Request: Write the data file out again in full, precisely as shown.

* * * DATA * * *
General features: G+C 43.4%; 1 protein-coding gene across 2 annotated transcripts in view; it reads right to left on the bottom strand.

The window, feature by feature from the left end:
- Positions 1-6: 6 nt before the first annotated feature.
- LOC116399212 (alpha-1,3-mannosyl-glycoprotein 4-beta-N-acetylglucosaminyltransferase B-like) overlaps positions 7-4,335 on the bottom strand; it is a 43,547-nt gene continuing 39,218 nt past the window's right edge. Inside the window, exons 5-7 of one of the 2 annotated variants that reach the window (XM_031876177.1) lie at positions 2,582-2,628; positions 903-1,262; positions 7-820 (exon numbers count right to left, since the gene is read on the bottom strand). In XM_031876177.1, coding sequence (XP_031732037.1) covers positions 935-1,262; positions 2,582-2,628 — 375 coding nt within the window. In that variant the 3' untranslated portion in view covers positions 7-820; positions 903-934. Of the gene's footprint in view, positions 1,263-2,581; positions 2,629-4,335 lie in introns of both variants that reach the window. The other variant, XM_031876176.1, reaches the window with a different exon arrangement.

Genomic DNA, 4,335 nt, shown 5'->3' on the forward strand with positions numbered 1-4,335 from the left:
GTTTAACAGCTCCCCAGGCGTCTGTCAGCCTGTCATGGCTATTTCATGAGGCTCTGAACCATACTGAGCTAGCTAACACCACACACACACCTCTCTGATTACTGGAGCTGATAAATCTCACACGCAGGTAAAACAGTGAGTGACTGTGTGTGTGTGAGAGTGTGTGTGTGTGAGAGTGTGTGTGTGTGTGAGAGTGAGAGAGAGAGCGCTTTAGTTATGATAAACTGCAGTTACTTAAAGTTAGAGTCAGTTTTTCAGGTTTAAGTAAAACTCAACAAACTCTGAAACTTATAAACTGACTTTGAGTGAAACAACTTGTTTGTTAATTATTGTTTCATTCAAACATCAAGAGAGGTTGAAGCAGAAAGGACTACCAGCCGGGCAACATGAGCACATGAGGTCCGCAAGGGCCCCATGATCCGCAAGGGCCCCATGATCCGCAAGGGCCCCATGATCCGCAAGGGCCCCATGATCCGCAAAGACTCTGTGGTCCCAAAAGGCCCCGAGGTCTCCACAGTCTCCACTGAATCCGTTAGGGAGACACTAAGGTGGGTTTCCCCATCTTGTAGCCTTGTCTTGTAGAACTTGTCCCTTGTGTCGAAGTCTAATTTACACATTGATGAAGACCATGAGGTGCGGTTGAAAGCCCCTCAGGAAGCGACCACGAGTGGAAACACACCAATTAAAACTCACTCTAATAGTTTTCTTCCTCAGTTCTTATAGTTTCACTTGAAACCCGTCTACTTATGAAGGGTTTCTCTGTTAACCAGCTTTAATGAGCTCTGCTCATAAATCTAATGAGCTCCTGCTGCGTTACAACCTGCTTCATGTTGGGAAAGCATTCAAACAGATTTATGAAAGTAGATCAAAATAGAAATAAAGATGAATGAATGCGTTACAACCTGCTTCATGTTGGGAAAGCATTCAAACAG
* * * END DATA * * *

General features: G+C 43.4%; 1 protein-coding gene across 2 annotated transcripts in view; it reads right to left on the bottom strand.

The window, feature by feature from the left end:
- Positions 1-6: 6 nt before the first annotated feature.
- LOC116399212 (alpha-1,3-mannosyl-glycoprotein 4-beta-N-acetylglucosaminyltransferase B-like) overlaps positions 7-4,335 on the bottom strand; it is a 43,547-nt gene continuing 39,218 nt past the window's right edge. Inside the window, exons 5-7 of one of the 2 annotated variants that reach the window (XM_031876177.1) lie at positions 2,582-2,628; positions 903-1,262; positions 7-820 (exon numbers count right to left, since the gene is read on the bottom strand). In XM_031876177.1, coding sequence (XP_031732037.1) covers positions 935-1,262; positions 2,582-2,628 — 375 coding nt within the window. In that variant the 3' untranslated portion in view covers positions 7-820; positions 903-934. Of the gene's footprint in view, positions 1,263-2,581; positions 2,629-4,335 lie in introns of both variants that reach the window. The other variant, XM_031876176.1, reaches the window with a different exon arrangement.

Genomic DNA, 4,335 nt, shown 5'->3' on the forward strand with positions numbered 1-4,335 from the left:
GTTTAACAGCTCCCCAGGCGTCTGTCAGCCTGTCATGGCTATTTCATGAGGCTCTGAACCATACTGAGCTAGCTAACACCACACACACACCTCTCTGATTACTGGAGCTGATAAATCTCACACGCAGGTAAAACAGTGAGTGACTGTGTGTGTGTGAGAGTGTGTGTGTGTGAGAGTGTGTGTGTGTGTGAGAGTGAGAGAGAGAGCGCTTTAGTTATGATAAACTGCAGTTACTTAAAGTTAGAGTCAGTTTTTCAGGTTTAAGTAAAACTCAACAAACTCTGAAACTTATAAACTGACTTTGAGTGAAACAACTTGTTTGTTAATTATTGTTTCATTCAAACATCAAGAGAGGTTGAAGCAGAAAGGACTACCAGCCGGGCAACATGAGCACATGAGGTCCGCAAGGGCCCCATGATCCGCAAGGGCCCCATGATCCGCAAGGGCCCCATGATCCGCAAGGGCCCCATGATCCGCAAAGACTCTGTGGTCCCAAAAGGCCCCGAGGTCTCCACAGTCTCCACTGAATCCGTTAGGGAGACACTAAGGTGGGTTTCCCCATCTTGTAGCCTTGTCTTGTAGAACTTGTCCCTTGTGTCGAAGTCTAATTTACACATTGATGAAGACCATGAGGTGCGGTTGAAAGCCCCTCAGGAAGCGACCACGAGTGGAAACACACCAATTAAAACTCACTCTAATAGTTTTCTTCCTCAGTTCTTATAGTTTCACTTGAAACCCGTCTACTTATGAAGGGTTTCTCTGTTAACCAGCTTTAATGAGCTCTGCTCATAAATCTAATGAGCTCCTGCTGCGTTACAACCTGCTTCATGTTGGGAAAGCATTCAAACAGATTTATGAAAGTAGATCAAAATAGAAATAAAGATGAATGAATGCGTTACAACCTGCTTCATGTTGGGAAAGCATTCAAACAG